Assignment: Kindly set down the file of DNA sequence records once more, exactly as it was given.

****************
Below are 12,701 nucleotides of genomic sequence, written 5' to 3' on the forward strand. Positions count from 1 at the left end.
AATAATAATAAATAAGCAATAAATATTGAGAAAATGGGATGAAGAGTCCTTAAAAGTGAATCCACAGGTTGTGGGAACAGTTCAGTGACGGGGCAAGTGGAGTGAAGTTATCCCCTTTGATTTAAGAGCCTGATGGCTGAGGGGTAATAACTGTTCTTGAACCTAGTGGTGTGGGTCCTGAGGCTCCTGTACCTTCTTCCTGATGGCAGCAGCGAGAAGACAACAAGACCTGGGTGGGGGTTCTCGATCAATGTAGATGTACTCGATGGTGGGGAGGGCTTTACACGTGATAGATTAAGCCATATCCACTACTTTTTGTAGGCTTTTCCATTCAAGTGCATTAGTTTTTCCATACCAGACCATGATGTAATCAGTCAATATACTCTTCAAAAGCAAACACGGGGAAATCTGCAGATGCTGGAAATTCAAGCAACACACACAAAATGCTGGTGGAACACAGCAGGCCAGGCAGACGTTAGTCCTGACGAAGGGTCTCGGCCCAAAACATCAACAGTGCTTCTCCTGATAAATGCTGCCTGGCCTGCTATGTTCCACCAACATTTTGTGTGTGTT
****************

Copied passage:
Below are 12,701 nucleotides of genomic sequence, written 5' to 3' on the forward strand. Positions count from 1 at the left end.
AATAATAATAAATAAGCAATAAATATTGAGAAAATGGGATGAAGAGTCCTTAAAAGTGAATCCACAGGTTGTGGGAACAGTTCAGTGACGGGGCAAGTGGAGTGAAGTTATCCCCTTTGATTTAAGAGCCTGATGGCTGAGGGGTAATAACTGTTCTTGAACCTAGTGGTGTGGGTCCTGAGGCTCCTGTACCTTCTTCCTGATGGCAGCAGCGAGAAGACAACAAGACCTGGGTGGGGGTTCTCGATCAATGTAGATGTACTCGATGGTGGGGAGGGCTTTACACGTGATAGATTAAGCCATATCCACTACTTTTTGTAGGCTTTTCCATTCAAGTGCATTAGTTTTTCCATACCAGACCATGATGTAATCAGTCAATATACTCTTCAAAAGCAAACACGGGGAAATCTGCAGATGCTGGAAATTCAAGCAACACACACAAAATGCTGGTGGAACACAGCAGGCCAGGCAGACGTTAGTCCTGACGAAGGGTCTCGGCCCAAAACATCAACAGTGCTTCTCCTGATAAATGCTGCCTGGCCTGCTATGTTCCACCAACATTTTGTGTGTGTT